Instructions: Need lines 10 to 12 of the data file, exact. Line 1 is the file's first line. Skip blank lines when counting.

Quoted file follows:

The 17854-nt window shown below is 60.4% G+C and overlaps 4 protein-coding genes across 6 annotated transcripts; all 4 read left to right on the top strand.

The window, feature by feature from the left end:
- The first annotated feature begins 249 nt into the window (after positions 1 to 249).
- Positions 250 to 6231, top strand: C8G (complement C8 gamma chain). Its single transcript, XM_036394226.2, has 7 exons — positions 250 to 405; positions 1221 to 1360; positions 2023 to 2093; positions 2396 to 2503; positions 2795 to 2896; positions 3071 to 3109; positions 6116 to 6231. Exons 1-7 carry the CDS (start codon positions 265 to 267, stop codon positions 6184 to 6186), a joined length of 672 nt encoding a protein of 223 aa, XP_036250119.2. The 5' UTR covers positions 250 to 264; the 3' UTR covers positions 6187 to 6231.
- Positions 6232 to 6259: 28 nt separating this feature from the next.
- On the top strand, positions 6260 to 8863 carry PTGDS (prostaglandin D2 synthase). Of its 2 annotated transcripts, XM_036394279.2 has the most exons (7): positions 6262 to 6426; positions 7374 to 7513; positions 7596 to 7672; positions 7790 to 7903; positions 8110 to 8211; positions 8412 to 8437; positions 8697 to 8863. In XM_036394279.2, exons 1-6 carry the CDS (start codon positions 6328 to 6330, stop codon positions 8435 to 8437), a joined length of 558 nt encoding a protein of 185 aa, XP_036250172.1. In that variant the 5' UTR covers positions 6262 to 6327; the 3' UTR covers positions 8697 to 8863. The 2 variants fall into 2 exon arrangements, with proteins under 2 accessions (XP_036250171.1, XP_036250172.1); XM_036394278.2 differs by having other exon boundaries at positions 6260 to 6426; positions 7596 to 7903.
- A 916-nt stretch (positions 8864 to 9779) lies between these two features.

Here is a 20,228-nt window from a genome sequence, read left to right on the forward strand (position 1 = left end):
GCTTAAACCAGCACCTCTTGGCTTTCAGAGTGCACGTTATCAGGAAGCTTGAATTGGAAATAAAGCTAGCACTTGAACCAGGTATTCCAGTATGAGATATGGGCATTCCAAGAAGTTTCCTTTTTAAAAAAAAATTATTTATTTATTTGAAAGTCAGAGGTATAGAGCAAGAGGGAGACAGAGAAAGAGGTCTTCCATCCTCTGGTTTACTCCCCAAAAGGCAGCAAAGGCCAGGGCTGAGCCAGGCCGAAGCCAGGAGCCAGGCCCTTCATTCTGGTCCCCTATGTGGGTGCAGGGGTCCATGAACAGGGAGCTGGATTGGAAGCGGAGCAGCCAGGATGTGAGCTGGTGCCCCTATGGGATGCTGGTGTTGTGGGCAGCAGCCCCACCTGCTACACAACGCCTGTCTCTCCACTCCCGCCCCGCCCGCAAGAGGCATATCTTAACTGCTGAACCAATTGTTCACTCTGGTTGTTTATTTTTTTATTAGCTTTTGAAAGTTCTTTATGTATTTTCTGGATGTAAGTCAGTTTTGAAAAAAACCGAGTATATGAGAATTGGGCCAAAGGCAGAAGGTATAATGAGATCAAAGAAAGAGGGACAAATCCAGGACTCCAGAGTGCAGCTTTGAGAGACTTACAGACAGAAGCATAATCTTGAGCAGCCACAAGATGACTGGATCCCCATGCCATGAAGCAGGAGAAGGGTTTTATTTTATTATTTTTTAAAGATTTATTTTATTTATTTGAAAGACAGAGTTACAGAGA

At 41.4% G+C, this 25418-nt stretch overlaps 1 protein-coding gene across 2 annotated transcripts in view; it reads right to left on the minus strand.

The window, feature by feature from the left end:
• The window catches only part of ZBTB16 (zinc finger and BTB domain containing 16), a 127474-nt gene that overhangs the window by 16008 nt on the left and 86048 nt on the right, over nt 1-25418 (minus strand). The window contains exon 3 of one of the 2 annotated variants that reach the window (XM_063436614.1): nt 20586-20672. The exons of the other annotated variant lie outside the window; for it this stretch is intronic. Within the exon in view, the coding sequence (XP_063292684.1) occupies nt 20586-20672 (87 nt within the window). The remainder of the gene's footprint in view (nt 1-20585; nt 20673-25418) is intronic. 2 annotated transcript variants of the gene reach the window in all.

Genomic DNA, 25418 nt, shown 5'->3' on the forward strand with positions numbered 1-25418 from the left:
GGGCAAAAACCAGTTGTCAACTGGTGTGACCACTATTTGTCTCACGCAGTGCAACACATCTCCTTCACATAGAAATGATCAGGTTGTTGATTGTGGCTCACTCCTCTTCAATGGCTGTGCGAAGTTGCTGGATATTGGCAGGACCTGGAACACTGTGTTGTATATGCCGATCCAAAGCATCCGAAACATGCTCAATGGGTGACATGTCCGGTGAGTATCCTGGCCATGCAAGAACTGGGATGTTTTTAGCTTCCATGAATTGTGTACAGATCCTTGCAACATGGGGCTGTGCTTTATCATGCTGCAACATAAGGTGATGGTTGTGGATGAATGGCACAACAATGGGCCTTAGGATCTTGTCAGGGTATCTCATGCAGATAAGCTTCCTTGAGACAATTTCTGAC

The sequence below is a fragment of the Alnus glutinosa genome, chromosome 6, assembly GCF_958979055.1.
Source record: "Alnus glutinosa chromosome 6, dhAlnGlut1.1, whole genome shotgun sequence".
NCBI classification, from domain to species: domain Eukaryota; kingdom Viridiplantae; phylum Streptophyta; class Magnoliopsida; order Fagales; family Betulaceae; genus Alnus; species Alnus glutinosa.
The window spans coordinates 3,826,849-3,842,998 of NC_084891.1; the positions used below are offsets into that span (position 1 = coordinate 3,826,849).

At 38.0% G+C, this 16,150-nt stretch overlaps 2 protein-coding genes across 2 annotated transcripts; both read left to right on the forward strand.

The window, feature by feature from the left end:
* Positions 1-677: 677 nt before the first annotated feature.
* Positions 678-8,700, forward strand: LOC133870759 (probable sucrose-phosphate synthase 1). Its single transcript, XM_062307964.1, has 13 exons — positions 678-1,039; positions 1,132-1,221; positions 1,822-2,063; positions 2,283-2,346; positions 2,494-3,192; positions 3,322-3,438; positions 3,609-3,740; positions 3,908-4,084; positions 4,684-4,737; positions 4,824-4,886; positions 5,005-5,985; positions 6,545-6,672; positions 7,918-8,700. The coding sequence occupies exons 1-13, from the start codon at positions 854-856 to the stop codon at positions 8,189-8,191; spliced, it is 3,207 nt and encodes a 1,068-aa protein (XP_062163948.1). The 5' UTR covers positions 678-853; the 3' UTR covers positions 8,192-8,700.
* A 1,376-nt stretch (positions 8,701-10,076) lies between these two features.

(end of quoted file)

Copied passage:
At 41.4% G+C, this 25418-nt stretch overlaps 1 protein-coding gene across 2 annotated transcripts in view; it reads right to left on the minus strand.

The window, feature by feature from the left end:
• The window catches only part of ZBTB16 (zinc finger and BTB domain containing 16), a 127474-nt gene that overhangs the window by 16008 nt on the left and 86048 nt on the right, over nt 1-25418 (minus strand). The window contains exon 3 of one of the 2 annotated variants that reach the window (XM_063436614.1): nt 20586-20672. The exons of the other annotated variant lie outside the window; for it this stretch is intronic. Within the exon in view, the coding sequence (XP_063292684.1) occupies nt 20586-20672 (87 nt within the window). The remainder of the gene's footprint in view (nt 1-20585; nt 20673-25418) is intronic. 2 annotated transcript variants of the gene reach the window in all.